Saturday, November 7, 2009

Michigan's Not Racing To The Top

A lot of Michiganders have already bemoaned the Granholm/Cherry administration's massive cuts to education, but I have one reason to be angry that's not been a part of the conversation yet. In fact, it's not been a part of the conversation in Michigan at all that I can tell - cuts to education or not.

I'm talking about the Race to the Top initiative, by Arne Duncan, the U.S. Secretary of Education. It's $4 billion dollar fund that will award grants to states who compete and win against other states. Hence the name, "race to the top".

Michigan isn't doing a very good job "racing" at all, and we've got some competition that is actually serious about structural reform. Recently, in a speech in Wisconsin, Obama mentioned efforts that some of our rival states were taking to position themselves to win a grant:

I'm proud to say that already a number of states have taken us up on this challenge. Across the country, different groups are coming together to bring about change in our schools -- teachers unions and parents groups, businesses and community organizations. In places like New Haven, educators and city leaders have come together to find a smarter way to evaluate teachers and turn around low-performing schools. In states like California and Indiana and Wisconsin, you're seeing steps taken to remove these so-called firewall laws so we can have a clear look at how well our children are learning and what can be done to help them learn better. States like Delaware and Louisiana, Tennessee and Illinois are all making efforts to let innovative charter schools flourish.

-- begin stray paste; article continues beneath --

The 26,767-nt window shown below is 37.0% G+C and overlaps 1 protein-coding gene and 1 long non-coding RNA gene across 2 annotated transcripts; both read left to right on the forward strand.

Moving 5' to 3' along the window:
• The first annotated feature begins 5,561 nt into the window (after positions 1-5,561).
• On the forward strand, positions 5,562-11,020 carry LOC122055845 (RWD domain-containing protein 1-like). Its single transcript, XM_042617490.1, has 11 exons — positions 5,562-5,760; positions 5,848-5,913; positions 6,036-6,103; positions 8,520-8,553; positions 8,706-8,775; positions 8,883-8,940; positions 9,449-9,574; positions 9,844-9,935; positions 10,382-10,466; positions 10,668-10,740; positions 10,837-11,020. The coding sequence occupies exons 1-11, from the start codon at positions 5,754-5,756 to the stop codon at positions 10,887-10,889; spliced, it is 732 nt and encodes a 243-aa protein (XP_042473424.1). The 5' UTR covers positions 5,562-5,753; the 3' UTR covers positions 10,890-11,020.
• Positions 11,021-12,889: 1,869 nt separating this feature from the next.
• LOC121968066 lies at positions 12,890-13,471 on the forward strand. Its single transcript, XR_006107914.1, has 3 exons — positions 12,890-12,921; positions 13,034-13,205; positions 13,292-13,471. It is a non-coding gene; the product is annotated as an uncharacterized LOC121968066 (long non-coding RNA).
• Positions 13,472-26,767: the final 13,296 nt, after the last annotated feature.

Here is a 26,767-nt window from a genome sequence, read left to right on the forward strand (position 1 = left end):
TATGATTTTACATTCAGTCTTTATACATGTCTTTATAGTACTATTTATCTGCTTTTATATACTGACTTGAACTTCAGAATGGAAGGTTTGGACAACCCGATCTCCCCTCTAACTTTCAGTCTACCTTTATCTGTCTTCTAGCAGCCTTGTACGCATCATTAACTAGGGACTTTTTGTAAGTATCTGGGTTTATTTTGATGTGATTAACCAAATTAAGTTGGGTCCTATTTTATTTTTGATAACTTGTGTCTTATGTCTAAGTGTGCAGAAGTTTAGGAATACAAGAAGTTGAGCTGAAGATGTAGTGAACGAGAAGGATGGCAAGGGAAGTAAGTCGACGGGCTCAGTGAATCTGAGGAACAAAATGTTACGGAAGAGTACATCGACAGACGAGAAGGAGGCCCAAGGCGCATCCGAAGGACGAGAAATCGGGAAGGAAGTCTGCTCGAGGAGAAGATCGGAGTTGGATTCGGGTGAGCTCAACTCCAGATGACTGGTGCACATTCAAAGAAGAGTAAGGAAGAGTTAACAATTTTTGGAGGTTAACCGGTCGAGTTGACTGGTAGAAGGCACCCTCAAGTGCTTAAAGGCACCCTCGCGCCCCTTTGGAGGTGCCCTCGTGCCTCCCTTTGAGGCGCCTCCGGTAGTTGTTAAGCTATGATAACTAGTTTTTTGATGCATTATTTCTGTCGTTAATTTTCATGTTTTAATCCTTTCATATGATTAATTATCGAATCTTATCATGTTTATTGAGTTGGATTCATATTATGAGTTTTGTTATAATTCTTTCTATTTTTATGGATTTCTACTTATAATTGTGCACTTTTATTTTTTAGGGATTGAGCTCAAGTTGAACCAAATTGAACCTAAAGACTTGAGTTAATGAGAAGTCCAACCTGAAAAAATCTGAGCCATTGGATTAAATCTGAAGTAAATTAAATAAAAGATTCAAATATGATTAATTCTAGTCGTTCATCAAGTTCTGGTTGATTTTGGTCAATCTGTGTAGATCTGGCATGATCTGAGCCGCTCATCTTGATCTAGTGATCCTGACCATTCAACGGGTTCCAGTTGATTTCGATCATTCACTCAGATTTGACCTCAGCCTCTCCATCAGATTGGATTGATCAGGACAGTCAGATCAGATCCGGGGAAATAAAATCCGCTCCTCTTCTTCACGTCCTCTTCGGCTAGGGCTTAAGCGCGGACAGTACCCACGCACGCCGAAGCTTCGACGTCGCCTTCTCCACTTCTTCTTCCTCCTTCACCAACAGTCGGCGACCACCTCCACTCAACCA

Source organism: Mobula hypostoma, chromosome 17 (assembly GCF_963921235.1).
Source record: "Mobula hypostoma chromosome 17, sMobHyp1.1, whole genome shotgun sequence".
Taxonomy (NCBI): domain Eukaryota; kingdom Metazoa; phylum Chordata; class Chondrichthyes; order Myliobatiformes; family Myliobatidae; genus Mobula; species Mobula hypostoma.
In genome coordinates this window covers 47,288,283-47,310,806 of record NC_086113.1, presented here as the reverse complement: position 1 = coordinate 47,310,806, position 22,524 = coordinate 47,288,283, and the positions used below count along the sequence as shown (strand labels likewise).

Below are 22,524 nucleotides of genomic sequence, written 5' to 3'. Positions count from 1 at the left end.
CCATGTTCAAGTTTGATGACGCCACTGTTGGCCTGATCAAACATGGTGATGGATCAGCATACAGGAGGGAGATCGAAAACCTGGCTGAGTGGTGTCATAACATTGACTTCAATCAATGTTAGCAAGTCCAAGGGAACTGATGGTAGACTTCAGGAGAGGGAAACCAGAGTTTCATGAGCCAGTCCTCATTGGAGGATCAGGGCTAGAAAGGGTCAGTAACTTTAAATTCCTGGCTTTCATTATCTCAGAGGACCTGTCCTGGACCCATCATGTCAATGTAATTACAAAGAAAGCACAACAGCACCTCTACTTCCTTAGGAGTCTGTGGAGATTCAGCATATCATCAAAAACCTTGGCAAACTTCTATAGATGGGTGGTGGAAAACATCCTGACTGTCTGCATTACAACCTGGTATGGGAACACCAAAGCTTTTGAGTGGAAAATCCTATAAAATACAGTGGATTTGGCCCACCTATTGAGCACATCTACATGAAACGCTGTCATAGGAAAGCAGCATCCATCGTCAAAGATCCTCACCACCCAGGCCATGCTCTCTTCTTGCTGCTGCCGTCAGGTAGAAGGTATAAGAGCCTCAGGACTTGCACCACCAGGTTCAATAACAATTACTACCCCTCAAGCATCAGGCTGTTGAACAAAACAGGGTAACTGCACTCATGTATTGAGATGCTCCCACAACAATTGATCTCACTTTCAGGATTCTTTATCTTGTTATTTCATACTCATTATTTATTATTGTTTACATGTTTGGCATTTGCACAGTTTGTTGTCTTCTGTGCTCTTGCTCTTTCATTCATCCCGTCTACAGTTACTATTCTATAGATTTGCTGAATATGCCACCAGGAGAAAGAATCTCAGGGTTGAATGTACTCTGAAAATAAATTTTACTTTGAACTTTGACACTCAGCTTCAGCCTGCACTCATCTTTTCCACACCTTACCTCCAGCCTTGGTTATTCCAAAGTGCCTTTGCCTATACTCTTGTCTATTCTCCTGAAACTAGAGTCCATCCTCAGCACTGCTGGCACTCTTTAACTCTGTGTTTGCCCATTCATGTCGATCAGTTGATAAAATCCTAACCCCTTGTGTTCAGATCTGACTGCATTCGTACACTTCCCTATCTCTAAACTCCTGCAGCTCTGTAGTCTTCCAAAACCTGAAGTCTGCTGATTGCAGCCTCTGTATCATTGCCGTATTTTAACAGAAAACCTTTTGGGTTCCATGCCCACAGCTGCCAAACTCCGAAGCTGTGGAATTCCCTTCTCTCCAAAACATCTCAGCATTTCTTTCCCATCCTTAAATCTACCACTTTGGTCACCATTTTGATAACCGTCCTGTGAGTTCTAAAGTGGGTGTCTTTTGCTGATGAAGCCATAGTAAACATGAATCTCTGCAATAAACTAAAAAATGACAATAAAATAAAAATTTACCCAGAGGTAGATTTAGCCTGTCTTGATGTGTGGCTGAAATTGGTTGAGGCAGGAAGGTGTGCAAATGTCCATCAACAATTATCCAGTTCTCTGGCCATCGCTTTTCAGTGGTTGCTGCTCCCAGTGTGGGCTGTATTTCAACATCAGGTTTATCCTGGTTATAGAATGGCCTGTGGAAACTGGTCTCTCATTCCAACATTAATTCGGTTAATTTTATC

I know we've been busy with our annual embarrassing budget crisis, but is it not possible for us to focus on structural reforms, so maybe the funding cuts won't hurt so bad? What is Michigan doing to compete against these states who are already taking steps to ensure they win in the knowledge economy?

We're cutting vital scholarships and funding, when we have legislators who gave themselves a pay raise a couple years ago, film credits that do more for Hollywood than Michigan, one time tax credits to politically-favored companies, and a shiny new building downtown for our police captains (while their boots on the ground are getting laid off).

I fail to see the logic here.

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